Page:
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Tobacco Gets A Kick In NY

Category: News | Posted on Fri, November, 1st 2013 by THCFinder
tobacco-gets-a-kick-nyWow! Never thought that we'd see this day, right? Either the lawmakers in NY just simply forgot about stoners or they're just over the battle. Whatever the case may be, New York has made a huge move. The City Council voted on Wednesday that they're raising the age of tobacco sales to 21, while the age to purchase bongs and glass will remain at age 18.
 
While the article that I'm referencing (Posted by Jennifer Bain, Beth DeFalco, and Bruce Golding in the New York Post) didn't seem to keen on this being passed, saying that "kids can't purchase coffin nails, they'll still be able to blow their minds with weed". Unfortunately for their negative attitude towards the plant, the amount of cancer causing agents in a cigarette tromps all matters related to marijuana. There is rat poison in cigarettes, as well as paint thinner. If kids can be prevented from smoking, by all means, go for it. Marijuana is far safer than a cigarette and Mayor Bloomberg has the right idea with his war on Big Tobacco, rather than trying to stomp out marijuana, which will be legalized before we know it.
 
The state law says that selling paraphernalia is illegal, most stoners know that people get around that by claiming that the devices are used to smoke tobacco. Since the pieces don't come paired with tobacco, there's really no reason to change the law surrounding them. One person in the article stated that "Bloomberg is promoting pot smoking, if you think about it, by changing cigarette laws and not bong laws." There's not much thinking involved here... This is a strategic, subtle move by the Mayor.
 
Cigarettes are severely harmful to those who smoke them. There are still scientists claiming that marijuana is more harmful to the lungs than cigarettes but even if that's true, there are other ways for stoners to get high. There doesn't necessarily have to be smoking involved. This motion passing is a big step, whether it was meant to be or not. Bloomberg is definitely doing  good thing to prevent younger kids from getting their hands on cigarettes. While it will hopefully bring the low adolescent cigarette rate down even further, it may show that people in higher positions support marijuana use.

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Parents Of Autistic Teen Entrapped By Undercover Narcotics Operation File Lawsuit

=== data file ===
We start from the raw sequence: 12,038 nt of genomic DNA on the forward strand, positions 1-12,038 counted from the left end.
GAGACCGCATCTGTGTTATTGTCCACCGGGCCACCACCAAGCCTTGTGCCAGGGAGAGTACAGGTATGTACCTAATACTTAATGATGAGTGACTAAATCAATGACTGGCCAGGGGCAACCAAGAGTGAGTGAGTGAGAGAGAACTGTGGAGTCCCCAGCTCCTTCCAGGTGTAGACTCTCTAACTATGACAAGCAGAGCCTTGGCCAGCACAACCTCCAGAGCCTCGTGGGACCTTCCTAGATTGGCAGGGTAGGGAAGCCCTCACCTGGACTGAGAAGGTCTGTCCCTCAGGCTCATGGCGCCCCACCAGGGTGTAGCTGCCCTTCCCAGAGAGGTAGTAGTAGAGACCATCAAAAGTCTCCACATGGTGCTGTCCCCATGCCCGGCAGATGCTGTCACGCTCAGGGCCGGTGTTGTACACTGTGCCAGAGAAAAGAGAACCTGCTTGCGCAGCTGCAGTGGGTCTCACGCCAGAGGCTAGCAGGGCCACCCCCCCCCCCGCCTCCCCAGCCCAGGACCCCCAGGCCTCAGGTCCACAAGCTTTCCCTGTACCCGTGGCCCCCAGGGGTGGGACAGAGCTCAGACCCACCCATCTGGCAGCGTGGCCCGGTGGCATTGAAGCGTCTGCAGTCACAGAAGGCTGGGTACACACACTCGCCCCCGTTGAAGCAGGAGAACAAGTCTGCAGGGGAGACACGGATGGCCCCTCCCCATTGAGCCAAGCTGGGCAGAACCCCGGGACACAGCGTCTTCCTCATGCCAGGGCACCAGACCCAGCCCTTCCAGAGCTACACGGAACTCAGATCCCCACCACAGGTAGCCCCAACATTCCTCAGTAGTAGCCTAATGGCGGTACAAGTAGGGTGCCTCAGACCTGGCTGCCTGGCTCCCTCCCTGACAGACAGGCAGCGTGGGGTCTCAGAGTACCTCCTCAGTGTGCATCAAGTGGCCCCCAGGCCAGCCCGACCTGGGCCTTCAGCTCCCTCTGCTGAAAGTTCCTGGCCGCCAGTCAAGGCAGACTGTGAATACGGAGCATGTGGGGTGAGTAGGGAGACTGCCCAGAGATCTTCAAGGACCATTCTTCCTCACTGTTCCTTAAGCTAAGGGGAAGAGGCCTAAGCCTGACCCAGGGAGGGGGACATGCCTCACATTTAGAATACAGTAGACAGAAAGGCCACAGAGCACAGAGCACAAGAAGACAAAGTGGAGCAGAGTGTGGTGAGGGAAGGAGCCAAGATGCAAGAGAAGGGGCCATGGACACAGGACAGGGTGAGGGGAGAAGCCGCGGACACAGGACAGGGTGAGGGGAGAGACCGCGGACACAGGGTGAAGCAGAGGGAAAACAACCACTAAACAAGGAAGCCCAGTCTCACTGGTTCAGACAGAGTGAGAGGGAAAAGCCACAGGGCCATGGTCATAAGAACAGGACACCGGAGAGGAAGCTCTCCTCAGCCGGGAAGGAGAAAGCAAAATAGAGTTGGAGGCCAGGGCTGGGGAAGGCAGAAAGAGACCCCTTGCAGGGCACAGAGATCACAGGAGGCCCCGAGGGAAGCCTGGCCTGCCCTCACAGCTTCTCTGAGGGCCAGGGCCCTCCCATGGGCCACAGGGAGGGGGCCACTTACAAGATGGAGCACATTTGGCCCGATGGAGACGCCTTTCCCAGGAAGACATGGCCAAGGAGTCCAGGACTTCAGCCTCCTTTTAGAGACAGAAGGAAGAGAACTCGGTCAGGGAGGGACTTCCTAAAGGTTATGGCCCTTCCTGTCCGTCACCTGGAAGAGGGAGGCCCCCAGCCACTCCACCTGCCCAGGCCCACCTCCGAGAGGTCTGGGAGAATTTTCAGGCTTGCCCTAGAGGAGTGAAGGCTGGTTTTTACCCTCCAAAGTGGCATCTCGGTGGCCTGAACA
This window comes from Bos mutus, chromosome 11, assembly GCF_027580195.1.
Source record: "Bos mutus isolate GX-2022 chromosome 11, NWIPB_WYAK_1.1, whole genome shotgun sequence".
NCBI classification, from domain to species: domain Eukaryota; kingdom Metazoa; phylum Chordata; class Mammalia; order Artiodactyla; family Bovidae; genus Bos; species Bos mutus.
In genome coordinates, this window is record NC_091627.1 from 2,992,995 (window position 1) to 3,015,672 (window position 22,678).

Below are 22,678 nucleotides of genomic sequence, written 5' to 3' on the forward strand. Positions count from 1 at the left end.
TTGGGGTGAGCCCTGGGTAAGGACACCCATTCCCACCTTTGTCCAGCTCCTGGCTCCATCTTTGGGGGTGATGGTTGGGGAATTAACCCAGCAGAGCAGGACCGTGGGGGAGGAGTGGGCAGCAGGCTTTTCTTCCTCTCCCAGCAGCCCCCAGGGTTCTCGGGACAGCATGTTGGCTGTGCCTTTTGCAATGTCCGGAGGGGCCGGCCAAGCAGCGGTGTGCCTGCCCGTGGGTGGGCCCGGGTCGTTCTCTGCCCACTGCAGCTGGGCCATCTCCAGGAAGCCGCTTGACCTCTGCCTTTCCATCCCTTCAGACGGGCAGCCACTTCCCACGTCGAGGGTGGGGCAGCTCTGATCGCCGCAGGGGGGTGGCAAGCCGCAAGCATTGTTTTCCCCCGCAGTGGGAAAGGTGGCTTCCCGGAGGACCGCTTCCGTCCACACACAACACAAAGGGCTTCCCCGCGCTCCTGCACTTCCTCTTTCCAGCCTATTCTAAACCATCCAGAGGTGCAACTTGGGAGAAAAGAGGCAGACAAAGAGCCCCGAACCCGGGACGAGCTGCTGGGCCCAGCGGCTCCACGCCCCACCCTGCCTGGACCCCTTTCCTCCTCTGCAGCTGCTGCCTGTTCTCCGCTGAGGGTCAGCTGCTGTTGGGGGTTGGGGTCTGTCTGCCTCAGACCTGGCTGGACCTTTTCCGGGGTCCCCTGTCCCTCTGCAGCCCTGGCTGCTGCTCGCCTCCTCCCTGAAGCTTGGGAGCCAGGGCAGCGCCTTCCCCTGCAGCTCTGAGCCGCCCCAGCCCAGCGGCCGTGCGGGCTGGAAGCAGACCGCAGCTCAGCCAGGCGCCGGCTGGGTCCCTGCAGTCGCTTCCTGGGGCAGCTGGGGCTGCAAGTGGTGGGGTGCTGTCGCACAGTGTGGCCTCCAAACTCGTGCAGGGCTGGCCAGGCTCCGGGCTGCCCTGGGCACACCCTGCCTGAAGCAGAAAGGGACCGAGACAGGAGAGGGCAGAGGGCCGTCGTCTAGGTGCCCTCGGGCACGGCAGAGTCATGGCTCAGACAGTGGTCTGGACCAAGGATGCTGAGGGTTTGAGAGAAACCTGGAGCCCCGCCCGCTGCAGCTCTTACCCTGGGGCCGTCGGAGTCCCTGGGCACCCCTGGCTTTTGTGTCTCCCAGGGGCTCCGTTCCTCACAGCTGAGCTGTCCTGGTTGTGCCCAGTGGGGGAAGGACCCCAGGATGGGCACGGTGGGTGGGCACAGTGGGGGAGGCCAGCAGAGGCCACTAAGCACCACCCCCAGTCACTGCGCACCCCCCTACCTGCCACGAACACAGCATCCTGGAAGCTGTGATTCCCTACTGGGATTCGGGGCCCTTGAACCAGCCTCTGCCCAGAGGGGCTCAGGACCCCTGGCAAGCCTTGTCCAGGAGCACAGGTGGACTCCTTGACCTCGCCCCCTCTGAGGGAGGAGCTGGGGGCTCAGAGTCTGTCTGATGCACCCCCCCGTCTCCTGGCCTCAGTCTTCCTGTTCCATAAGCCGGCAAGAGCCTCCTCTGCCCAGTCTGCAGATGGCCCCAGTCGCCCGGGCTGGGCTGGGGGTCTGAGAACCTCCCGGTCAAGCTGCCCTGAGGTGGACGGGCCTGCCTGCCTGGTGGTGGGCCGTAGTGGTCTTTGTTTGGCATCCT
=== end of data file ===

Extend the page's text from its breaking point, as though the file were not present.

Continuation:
Category: News | Posted on Thu, October, 31st 2013 by THCFinder
autistic-teen-entrappedThe parents of a 17-year-old special needs student arrested in an undercover police operation announced today they are suing the school district that authorized the operation. The student, who suffers from a range of disabilities, was falsely befriended by a police officer who repeatedly asked the boy to provide him drugs. After more than three weeks, 60 text messages and repeated hounding by the officer, the student was able to buy half a joint from a homeless man he then gave to his new – and only – “friend,” who had given him twenty dollars weeks before. He did it once again before refusing to accommodate the officer, at which point the officer broke off all ties with the child. Shortly thereafter, the student was arrested in school in front of his classmates as part of a sting that nabbed 22 students in all, many of them children with special needs.
 
“Our son is permanently scarred from the abuse he suffered. Right now, our focus is on him, and our entire family,” commented Catherine and Doug Snodgrass, the boy’s parents, who are suing the Temecula Valley Unified School District, Director of Child Welfare and Attendance Michael Hubbard and Director of Special Education Kimberly Velez for negligence, intentional infliction of emotional distress and other charges. They hope that this suit will send a message to schools around the country that these raids will not be tolerated.
 
“What we have witnessed here is the polar opposite of good policing and an example of how the drug war skews the priorities of law enforcement officers. There was no crime here until the police coerced a special needs student into committing one. They didn’t lessen the amount of drugs available and they didn’t provide help to any students who may have had a legitimate problem. Instead, they diminished the life prospects of everyone they came into contact with. As a parent, as a retired police officer, as a human being, this outrages me,” remarked LAPD Deputy Chief Stephen Downing (Ret.), who now speaks on behalf of Law Enforcement Against Prohibition, a group of law enforcement officials opposed to the drug war.
 
The LAPD stopped using undercover stings in schools in 2005 after a review suggested police were targeting special needs children and that operations were ineffective at reducing the availability of drugs in schools. A Department of Justice study would later confirm the finding that such operations do little to affect the supply of drugs.
 

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Florida Supreme Court to hear medical marijuana argument

Category: News | Posted on Wed, October, 30th 2013 by THCFinder